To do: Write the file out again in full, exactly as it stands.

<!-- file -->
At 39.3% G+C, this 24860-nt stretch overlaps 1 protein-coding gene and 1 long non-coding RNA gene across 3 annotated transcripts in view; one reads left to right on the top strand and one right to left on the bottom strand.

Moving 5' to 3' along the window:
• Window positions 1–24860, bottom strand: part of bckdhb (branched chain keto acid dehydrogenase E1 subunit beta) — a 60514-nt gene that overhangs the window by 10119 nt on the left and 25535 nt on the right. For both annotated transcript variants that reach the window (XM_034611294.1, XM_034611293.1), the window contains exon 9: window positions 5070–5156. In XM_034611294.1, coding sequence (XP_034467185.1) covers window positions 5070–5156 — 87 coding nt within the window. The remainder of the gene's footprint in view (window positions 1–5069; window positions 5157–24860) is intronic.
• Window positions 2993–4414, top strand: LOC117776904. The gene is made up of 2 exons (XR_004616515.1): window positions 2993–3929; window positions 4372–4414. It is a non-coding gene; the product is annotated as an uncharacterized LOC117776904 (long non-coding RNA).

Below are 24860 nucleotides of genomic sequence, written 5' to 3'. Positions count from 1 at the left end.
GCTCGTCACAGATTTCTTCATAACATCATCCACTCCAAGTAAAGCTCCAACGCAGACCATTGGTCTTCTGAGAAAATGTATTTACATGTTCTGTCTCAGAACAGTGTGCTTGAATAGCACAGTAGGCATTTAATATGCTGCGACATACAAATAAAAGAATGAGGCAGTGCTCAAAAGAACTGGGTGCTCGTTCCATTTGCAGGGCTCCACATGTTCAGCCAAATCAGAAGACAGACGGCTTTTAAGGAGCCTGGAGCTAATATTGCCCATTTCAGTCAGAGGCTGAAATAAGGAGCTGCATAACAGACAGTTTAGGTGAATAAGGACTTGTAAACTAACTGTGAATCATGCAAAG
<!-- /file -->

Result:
At 39.3% G+C, this 24860-nt stretch overlaps 1 protein-coding gene and 1 long non-coding RNA gene across 3 annotated transcripts in view; one reads left to right on the top strand and one right to left on the bottom strand.

Moving 5' to 3' along the window:
• Window positions 1–24860, bottom strand: part of bckdhb (branched chain keto acid dehydrogenase E1 subunit beta) — a 60514-nt gene that overhangs the window by 10119 nt on the left and 25535 nt on the right. For both annotated transcript variants that reach the window (XM_034611294.1, XM_034611293.1), the window contains exon 9: window positions 5070–5156. In XM_034611294.1, coding sequence (XP_034467185.1) covers window positions 5070–5156 — 87 coding nt within the window. The remainder of the gene's footprint in view (window positions 1–5069; window positions 5157–24860) is intronic.
• Window positions 2993–4414, top strand: LOC117776904. The gene is made up of 2 exons (XR_004616515.1): window positions 2993–3929; window positions 4372–4414. It is a non-coding gene; the product is annotated as an uncharacterized LOC117776904 (long non-coding RNA).

Below are 24860 nucleotides of genomic sequence, written 5' to 3'. Positions count from 1 at the left end.
GCTCGTCACAGATTTCTTCATAACATCATCCACTCCAAGTAAAGCTCCAACGCAGACCATTGGTCTTCTGAGAAAATGTATTTACATGTTCTGTCTCAGAACAGTGTGCTTGAATAGCACAGTAGGCATTTAATATGCTGCGACATACAAATAAAAGAATGAGGCAGTGCTCAAAAGAACTGGGTGCTCGTTCCATTTGCAGGGCTCCACATGTTCAGCCAAATCAGAAGACAGACGGCTTTTAAGGAGCCTGGAGCTAATATTGCCCATTTCAGTCAGAGGCTGAAATAAGGAGCTGCATAACAGACAGTTTAGGTGAATAAGGACTTGTAAACTAACTGTGAATCATGCAAAG